Most parents care deeply about their children. Literally, they work 24/7 to provide for their children’s physical and emotional needs.
One area of difficulty for parents is to be calm and loving when their child is anxious or afraid.
Common mistakes parents often make
Here are some common responses that I have witnessed when a child was terrified of walking in a park with a dog nearby:
- “Stop being a baby”.
- “Stop that whimpering. You are making the dog scared and he could attack you.”
- “Why do you always do this? You are ruining our day”.
- “I will buy you an ice cream if you stop shaking”.
- “If you do not walk past the dog, I will have to drag you”.
- “Hurry up, I do not have time for this”.
- “Breathe deeply and think of your new toy”.
None of these responses are helpful. In fact, on the contrary, they only serve to escalate the child’s anxiety. In addition to feeling anxious, the child may begin to feel ashamed and abandoned. On top of the child’s reaction, the parent too is now worked up and distressed.
Possible reasons for the mistakes
There are several possible reasons parents behave this way when their child is anxious:
- A parent may simply not have the skill set. Not all adults are psychologically adept and being a parent does not automatically change that.
- A parent may have been brought up in a home where their parents did not know how to validate a child’s feelings. The cycle is repeated.
- A parent could be stressed herself and does not have the patience to handle more stress.
- A parent often finds it hard to watch somebody he loves so much suffer. All he wants is for his child to be happy. Therefore, when his child is not happy, he can’t handle it.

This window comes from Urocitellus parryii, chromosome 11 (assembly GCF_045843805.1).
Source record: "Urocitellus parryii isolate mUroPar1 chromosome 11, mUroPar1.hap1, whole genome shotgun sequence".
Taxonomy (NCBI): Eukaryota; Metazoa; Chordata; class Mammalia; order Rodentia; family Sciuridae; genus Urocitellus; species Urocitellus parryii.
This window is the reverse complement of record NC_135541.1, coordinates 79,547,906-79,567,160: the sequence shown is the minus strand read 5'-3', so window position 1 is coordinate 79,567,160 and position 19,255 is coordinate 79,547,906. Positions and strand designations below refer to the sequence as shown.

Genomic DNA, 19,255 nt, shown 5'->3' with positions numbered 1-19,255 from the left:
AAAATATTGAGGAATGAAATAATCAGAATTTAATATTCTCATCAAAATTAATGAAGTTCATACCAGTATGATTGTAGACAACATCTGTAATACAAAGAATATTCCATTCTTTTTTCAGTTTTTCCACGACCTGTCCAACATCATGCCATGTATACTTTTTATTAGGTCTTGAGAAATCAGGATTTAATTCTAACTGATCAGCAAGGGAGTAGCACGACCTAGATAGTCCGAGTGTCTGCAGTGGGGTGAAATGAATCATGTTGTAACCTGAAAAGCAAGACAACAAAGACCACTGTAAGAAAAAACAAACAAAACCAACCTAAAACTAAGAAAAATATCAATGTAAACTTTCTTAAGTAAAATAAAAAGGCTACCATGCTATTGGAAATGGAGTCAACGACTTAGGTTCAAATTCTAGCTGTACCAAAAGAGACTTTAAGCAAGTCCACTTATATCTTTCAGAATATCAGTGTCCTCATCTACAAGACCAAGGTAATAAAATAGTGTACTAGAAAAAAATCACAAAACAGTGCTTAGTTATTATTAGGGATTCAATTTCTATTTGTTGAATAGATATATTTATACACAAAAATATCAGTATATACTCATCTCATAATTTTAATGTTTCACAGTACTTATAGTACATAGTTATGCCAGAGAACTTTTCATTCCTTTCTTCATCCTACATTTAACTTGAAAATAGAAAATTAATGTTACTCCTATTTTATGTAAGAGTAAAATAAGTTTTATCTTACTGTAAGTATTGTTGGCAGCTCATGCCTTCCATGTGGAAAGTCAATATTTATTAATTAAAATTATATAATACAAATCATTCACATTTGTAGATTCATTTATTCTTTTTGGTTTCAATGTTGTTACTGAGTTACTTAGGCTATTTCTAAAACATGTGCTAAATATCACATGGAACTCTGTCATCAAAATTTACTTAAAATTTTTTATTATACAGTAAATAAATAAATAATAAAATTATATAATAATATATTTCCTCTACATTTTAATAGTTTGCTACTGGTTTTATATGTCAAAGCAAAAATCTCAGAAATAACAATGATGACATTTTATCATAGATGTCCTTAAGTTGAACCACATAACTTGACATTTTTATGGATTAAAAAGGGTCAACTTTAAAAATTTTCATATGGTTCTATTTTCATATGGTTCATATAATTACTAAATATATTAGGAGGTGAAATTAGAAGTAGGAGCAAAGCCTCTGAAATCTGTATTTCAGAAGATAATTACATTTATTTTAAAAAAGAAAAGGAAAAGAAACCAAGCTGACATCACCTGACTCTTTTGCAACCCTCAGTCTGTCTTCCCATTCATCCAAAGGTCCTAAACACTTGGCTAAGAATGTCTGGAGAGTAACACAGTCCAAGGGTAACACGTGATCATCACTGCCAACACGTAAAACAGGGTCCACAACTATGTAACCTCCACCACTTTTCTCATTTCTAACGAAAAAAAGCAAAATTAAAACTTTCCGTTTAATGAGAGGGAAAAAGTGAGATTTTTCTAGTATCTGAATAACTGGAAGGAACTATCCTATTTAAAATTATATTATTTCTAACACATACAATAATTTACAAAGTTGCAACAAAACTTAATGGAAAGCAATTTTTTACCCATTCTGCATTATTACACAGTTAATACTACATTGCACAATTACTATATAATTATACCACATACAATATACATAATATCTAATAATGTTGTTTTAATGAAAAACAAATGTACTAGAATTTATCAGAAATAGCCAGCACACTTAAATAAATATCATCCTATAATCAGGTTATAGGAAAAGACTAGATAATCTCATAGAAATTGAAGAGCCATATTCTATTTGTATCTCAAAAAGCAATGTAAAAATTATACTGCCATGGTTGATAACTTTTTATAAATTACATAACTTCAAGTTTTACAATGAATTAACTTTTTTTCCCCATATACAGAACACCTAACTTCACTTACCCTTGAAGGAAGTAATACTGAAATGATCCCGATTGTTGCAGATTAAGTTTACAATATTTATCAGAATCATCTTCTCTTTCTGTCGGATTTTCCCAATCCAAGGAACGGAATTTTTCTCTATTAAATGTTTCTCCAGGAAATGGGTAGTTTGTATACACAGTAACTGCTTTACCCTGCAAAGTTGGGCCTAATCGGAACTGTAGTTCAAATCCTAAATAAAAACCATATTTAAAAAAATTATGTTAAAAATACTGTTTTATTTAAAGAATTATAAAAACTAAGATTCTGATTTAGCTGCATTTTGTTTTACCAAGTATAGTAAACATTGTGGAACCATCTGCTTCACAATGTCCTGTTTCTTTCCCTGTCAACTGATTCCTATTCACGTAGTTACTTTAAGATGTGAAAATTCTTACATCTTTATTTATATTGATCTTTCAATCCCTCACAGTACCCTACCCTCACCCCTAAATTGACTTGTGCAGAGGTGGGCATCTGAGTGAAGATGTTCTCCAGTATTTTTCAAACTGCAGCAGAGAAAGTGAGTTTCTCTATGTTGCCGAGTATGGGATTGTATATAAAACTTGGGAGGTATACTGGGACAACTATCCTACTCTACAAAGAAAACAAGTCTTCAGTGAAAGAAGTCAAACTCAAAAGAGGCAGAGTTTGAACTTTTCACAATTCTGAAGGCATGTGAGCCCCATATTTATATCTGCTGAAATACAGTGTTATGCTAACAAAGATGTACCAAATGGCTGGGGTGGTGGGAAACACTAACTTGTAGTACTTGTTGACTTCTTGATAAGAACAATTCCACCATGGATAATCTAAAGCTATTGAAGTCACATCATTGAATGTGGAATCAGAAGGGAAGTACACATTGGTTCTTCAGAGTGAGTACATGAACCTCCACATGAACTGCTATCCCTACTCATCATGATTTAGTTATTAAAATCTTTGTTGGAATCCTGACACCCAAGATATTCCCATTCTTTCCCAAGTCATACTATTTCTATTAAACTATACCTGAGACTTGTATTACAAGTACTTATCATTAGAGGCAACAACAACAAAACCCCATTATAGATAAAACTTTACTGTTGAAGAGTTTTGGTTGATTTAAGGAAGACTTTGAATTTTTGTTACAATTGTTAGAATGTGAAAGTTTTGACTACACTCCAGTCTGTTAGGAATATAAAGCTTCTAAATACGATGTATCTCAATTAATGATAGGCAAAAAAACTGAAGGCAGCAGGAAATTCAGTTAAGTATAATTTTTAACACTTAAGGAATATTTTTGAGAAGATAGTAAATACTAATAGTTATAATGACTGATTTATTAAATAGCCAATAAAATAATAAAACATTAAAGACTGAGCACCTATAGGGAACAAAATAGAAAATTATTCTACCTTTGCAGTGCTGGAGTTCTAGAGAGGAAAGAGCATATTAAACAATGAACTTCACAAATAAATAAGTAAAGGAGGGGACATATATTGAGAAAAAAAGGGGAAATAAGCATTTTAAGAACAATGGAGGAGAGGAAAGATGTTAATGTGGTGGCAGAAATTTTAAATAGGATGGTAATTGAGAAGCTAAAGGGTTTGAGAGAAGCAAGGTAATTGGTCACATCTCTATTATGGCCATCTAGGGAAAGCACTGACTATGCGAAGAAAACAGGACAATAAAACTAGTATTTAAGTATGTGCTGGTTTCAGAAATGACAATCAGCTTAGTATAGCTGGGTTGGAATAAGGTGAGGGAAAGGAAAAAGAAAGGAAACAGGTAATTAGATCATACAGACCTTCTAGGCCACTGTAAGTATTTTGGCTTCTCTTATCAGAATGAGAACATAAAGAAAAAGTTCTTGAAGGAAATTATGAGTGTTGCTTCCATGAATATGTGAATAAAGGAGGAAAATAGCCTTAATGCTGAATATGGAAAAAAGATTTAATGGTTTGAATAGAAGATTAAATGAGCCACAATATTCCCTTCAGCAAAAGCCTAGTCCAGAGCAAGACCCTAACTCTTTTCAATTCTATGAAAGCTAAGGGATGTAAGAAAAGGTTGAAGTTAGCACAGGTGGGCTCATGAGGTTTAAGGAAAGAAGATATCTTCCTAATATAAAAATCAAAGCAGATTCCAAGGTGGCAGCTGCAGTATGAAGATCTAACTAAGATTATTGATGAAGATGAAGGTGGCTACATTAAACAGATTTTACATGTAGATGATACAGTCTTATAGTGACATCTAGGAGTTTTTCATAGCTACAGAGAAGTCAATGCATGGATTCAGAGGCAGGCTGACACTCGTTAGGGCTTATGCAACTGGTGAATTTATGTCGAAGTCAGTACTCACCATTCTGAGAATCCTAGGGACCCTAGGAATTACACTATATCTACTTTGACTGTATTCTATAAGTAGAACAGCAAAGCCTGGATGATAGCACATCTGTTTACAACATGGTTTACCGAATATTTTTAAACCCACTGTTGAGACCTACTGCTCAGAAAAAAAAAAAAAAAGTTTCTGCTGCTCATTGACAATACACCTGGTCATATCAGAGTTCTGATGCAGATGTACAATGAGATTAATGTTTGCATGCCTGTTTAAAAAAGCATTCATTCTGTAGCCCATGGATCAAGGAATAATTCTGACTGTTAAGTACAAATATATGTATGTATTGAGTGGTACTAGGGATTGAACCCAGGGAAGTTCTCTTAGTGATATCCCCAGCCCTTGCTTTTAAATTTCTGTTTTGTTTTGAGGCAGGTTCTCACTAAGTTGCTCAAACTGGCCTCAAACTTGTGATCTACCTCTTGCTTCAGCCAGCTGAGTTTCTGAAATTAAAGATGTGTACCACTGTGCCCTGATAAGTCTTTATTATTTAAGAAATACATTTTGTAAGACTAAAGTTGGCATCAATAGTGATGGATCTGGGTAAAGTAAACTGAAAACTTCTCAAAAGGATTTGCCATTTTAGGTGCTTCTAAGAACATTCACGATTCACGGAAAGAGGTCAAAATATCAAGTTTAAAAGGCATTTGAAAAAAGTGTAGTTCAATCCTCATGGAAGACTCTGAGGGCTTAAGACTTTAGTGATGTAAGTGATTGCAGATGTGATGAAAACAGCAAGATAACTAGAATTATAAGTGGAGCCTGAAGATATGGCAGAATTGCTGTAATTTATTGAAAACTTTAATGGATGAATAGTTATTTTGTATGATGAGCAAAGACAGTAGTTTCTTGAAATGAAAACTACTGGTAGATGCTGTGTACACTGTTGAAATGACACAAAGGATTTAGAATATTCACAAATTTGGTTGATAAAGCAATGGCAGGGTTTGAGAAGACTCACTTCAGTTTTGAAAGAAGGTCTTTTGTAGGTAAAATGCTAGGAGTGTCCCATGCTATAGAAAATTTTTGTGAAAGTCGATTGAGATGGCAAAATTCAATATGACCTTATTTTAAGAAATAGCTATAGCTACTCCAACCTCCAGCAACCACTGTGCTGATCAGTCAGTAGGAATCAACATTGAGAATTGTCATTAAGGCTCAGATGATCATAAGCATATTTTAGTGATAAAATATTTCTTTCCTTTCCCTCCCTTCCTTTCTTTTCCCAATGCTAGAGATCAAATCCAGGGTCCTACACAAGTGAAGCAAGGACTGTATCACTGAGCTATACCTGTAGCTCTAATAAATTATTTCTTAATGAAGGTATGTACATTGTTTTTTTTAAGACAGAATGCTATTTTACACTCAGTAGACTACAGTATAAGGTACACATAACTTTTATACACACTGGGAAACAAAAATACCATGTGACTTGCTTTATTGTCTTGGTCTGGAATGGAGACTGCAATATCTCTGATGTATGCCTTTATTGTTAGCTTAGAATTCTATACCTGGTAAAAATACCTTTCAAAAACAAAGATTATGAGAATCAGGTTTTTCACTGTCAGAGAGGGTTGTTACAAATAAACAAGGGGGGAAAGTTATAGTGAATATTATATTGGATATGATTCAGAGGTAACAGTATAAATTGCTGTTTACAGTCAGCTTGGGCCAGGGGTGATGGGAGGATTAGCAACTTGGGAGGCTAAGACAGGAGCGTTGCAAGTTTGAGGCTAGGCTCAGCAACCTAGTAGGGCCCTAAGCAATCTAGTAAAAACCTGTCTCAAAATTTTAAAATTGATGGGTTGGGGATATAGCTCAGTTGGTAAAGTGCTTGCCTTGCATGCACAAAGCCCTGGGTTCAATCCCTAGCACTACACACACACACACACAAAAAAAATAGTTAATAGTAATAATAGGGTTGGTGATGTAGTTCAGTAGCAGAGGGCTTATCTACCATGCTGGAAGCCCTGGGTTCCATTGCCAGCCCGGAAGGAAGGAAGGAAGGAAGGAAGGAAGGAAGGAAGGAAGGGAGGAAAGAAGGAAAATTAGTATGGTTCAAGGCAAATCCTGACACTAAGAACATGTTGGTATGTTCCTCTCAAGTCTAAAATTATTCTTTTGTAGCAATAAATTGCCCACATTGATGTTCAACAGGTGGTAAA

- Parents like to fix the problems their child faces. Jumping into ‘fix it’ mode can be an effort to help their child but it does not provide a safe space for the child to feel supported.
Tips on how to validate your child
- Learn how to be more psychologically available. Read self-help books, or watch videos, on how to listen actively and be empathic. If that does not improve your skill set, seek counselling.
- Reflect on your past. Are you repeating a cycle? If so, make a conscious effort to break it. Therapy may be necessary to help you to achieve this, as cycles can be deeply entrenched.
- Learn to manage your stress better. Your child needs you to be calm and able to contain a situation.
- While it is painful to watch a loved one suffer, being able to “sit” with a person while they are in pain is the most helpful thing to do. It strengthens the sufferer.
- The best thing a parent can do is give a child the skills they require to solve their own problems. It may take time for the child to gain mastery but the child will be less anxious and more resilient with problem solving skills. A parent needs to work on being patient and supportive while the child learns a new skill.
- Once you accept that your child feels pain, but it is not life threatening, the best thing you can do is simple BE THERE.
Tips on what to say
During the event, say things like:
- “I understand that you find the dog frightening”.
- “Many people are afraid of dogs”.
- “Take your time. We will move when you feel ready.”
- “I will walk slowly with you because we have to get to the other side”.
- “I will hold your hand”.
- “I will keep you safe”.
- “I am watching out for anything untoward.”
- “It takes courage to face your fears”.
After the event, you should:
- Talk to your child about his fear. Do not avoid the issue.
- Once again validate that it is uncomfortable to be afraid and it was an unpleasant experience seeing the dog.
- Reiterate that it is not the child’s fault that he feels anxious.
- Stress that anxiety is not a sign of weakness.
- Provide information that many people today suffer from anxiety. The latest statistic is that 1 in 4 people suffer from anxiety.
- Reassure your child that there is a lot of excellent help out there which will enable her to feel less anxious.
- Explain that you will be taking action. You will be making an appointment for the child you to see a psychologist who will teach her how to manage her fear.
The more patient and supportive you are, the safer your child will feel. The less judgmental you are, and the more acceptance you radiate, the freer your child will be to focus on, and manage his symptoms of anxiety.
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